For Ung, his major challenge today “continues to be a shortage of labor, and supply-chain challenges, which is impacting every business out there,” he says. “As the economy evolves past these, we believe there will be continued focus on supply-chain resources as companies will need the ability to flex up or down quickly and efficiently. Product and formulation innovation should become top of mind instead of supply chain.”

Being able to react to demand as conditions normalize will be one of the most significant challenges, Peizer says. “We believe that some hard-hit categories will rebound faster than others, while others that experienced explosive growth during the pandemic may soften,” he says. Contract manufacturers need to keep their eye on the prize.

Opportunities lie in the continued growth of client acquisition and channel diversification, according to LeDoux. He sees significant growth opportunities emerging in the ASEAN marketplace for U.S.- and Swiss-made goods. Additionally, “Surging consumer demand for properly made dietary supplements, meal replacements, and sports nutrition supplements and compounds” is another opportunity.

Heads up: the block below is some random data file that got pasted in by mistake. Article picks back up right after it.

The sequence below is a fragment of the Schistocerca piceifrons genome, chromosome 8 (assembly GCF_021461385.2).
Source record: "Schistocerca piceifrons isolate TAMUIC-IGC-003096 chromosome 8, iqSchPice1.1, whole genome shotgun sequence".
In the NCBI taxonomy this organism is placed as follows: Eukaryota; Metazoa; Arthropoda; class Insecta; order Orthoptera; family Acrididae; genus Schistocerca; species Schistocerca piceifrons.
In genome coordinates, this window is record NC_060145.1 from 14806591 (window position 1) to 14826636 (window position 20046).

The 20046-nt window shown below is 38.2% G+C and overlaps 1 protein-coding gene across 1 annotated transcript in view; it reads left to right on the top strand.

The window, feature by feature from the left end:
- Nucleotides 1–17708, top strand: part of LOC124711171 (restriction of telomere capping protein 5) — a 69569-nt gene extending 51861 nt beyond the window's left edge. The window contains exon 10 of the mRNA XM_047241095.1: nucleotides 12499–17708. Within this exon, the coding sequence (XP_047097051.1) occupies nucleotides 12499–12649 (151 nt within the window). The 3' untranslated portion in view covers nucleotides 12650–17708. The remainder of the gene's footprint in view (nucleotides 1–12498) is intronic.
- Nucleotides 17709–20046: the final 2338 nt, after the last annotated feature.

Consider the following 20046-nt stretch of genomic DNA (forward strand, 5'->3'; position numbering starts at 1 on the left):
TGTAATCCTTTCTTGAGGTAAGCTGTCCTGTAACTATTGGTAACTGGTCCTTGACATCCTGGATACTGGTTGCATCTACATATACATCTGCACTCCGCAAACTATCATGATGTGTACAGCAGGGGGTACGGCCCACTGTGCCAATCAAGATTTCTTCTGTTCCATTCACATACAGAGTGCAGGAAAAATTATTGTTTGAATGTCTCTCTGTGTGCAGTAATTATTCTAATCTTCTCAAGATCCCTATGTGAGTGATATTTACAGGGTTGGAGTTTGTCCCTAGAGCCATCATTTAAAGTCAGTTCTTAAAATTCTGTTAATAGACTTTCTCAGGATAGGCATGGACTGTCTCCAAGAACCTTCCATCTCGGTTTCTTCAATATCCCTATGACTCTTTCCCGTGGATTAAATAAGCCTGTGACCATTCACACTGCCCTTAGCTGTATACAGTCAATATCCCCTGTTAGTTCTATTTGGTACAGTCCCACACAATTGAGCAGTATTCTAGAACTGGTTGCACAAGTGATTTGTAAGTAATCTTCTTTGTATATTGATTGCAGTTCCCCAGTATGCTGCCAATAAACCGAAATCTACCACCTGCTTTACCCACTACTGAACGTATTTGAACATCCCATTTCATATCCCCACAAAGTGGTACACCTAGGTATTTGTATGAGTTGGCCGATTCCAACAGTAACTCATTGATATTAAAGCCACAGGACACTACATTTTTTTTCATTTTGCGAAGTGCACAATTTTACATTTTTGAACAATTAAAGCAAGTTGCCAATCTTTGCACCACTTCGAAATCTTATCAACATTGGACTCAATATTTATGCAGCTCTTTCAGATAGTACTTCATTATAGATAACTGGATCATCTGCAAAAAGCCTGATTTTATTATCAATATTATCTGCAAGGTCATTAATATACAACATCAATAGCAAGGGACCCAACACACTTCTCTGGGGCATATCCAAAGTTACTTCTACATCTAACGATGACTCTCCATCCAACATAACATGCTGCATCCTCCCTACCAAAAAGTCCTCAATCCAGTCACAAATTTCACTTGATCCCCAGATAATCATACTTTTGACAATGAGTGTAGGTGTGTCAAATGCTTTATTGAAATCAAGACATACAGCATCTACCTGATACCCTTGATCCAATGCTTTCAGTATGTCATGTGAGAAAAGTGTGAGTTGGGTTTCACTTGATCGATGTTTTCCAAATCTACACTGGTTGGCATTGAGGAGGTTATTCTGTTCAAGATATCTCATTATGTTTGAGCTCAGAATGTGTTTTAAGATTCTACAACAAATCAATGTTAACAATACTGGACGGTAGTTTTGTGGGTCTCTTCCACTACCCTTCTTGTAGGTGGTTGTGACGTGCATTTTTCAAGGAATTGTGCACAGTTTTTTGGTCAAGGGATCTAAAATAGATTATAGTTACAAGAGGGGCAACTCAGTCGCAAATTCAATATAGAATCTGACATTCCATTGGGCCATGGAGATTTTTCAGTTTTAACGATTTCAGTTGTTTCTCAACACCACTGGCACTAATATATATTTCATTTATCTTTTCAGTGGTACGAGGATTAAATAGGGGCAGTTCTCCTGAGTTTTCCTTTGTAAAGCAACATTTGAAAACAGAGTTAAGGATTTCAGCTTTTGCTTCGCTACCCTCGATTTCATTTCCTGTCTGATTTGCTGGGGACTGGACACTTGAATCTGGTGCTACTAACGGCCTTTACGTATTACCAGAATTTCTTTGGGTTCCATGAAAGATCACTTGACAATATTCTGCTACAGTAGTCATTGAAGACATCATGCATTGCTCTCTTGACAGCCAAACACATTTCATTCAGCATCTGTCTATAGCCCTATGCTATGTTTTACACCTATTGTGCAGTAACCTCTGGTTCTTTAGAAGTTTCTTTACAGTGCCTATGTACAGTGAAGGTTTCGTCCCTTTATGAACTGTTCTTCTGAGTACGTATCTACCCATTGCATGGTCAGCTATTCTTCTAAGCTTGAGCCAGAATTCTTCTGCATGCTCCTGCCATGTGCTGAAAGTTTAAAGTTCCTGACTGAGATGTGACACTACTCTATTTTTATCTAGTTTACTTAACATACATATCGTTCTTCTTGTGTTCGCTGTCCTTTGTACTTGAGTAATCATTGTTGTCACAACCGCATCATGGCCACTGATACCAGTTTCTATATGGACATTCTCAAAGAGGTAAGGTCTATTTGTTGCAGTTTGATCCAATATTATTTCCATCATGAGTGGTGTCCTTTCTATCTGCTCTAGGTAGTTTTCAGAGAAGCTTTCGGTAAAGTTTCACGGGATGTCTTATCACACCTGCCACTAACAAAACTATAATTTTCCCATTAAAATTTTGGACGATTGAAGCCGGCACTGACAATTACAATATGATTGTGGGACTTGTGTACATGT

And, looking ahead, Ung says sustainability and environmental concerns will come back into focus. “[And] the evolution of the consumer, distribution, and retail trends will also impact what investments contract manufacturers will need to make as the industry continues to move forward,” he says.